Property Tax Appeals Can Help Barge Firms’ Bottom Line
By John Woolard
Due to gross excess capacity, U.S. inland barge operators are experiencing an industry-wide “perfect storm” resulting in diminishing volume per barge, a 40 percent decline in freight rates, 28 percent decline in revenue, and a 71 percent decline in operating income. In other words, this overhang is resulting in an out-of-balance supply/demand equation.
Based on all indications, 2018 will be an even more challenging year for the industry.
With an increase in pipeline capacity, a collapse in coal shipments, a challenging export market, and overall lowered freight rates, demand for barges is at a historically weak level. The result is more inland barges remaining idle for longer periods of time, making it difficult, if not impossible, for barge companies to turn a profit.
One often overlooked strategy for reducing operating cost in this challenging environment is negotiating and appealing property taxes.
Property taxes on barges and boats in Arkansas, Kentucky, Louisiana, Tennessee and Texas are based on the assessing authority’s determination of market value through the application of a depreciated cost approach model. Unfortunately, these valuation models do not incorporate adjustments for abnormal market conditions and often yield an excessive determination of value.
The good news is the assessor’s taxable value for boats and barges—and associated property tax liability—is negotiable.
Some of the critical issues that should be considered in relation to property tax reductions for inland barge operators include:
• negotiating the appropriate economic life of taxable components;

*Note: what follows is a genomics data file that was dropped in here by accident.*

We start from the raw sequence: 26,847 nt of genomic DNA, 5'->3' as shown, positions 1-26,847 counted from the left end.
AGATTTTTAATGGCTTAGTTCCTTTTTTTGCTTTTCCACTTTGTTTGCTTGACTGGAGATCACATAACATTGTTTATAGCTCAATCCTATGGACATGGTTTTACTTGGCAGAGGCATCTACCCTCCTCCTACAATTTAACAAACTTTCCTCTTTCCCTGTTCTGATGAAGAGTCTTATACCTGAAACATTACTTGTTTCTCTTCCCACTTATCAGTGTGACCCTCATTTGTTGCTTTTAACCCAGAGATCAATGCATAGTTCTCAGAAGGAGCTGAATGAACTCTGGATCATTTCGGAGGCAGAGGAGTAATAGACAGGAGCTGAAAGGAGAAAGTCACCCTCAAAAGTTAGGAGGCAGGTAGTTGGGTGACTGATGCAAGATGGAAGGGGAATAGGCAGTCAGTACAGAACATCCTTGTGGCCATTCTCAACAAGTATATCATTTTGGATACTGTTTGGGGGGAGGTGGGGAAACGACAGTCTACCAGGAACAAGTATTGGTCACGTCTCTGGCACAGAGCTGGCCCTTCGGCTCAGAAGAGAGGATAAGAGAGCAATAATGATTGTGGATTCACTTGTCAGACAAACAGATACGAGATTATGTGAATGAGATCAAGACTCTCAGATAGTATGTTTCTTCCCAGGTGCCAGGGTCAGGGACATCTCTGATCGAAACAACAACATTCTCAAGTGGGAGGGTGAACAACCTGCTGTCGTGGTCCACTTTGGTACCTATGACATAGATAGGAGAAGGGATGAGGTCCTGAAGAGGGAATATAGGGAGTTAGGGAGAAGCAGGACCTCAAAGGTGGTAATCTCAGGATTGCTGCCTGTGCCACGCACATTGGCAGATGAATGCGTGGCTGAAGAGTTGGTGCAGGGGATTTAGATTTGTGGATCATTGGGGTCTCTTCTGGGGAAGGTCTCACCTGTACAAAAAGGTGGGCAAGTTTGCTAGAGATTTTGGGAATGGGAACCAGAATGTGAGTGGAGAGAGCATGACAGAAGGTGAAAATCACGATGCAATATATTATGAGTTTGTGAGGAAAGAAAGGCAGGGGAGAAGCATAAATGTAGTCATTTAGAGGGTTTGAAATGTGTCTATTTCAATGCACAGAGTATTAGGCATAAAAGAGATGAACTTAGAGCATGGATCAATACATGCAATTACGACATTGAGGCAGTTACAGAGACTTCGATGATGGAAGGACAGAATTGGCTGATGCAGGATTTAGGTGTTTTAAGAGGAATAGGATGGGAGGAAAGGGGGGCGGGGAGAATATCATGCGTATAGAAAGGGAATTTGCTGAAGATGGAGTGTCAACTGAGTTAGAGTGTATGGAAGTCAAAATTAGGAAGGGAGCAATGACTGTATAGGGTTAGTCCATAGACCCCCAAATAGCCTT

• quantifying the economic impairment as evidenced by excess market capacity, diminishing freight rates, revenue and operating income per barge;
• defining the functional obsolescence attributable to excess capital cost and excess operating cost;
• securing pollution control exemptions; and
• addressing taxability and taxable situs issues.
Abnormal depreciation in the form of functional or economic obsolescence can be determined through the application of several universally accepted appraisal techniques. Additionally, each state has unique opportunities for savings. For example, in Kentucky you can contest the allocation percent formula and in Tennessee you can negotiate the assessment ratio depending on type of product hauled.
These types of issues must be addressed each year to assure the lowest possible liability. In many cases, a successful appeal, coupled with available exemptions and other strategies, can yield annual property tax savings of 50 percent or more.
The key to successful property tax reductions for inland barge operators is a thorough knowledge of the unique issues affecting the market value of the subject property coupled with a technical knowledge of the assessor’s valuation process and the appropriate local or state property tax code. Combined with a comprehensive assessment analysis that measures abnormal obsolescence and is supported by documented market data, you will consistently secure significant property tax savings for your inland barge operation.
John Woolard, president of Industrial Property Tax Solutions, has over 35 years of experience specializing in helping industrial companies facing fixed asset obsolescence and overlooked exemption opportunities by delivering industry-leading tax savings ROI. For more information visit: www.IndustrialPTS.com.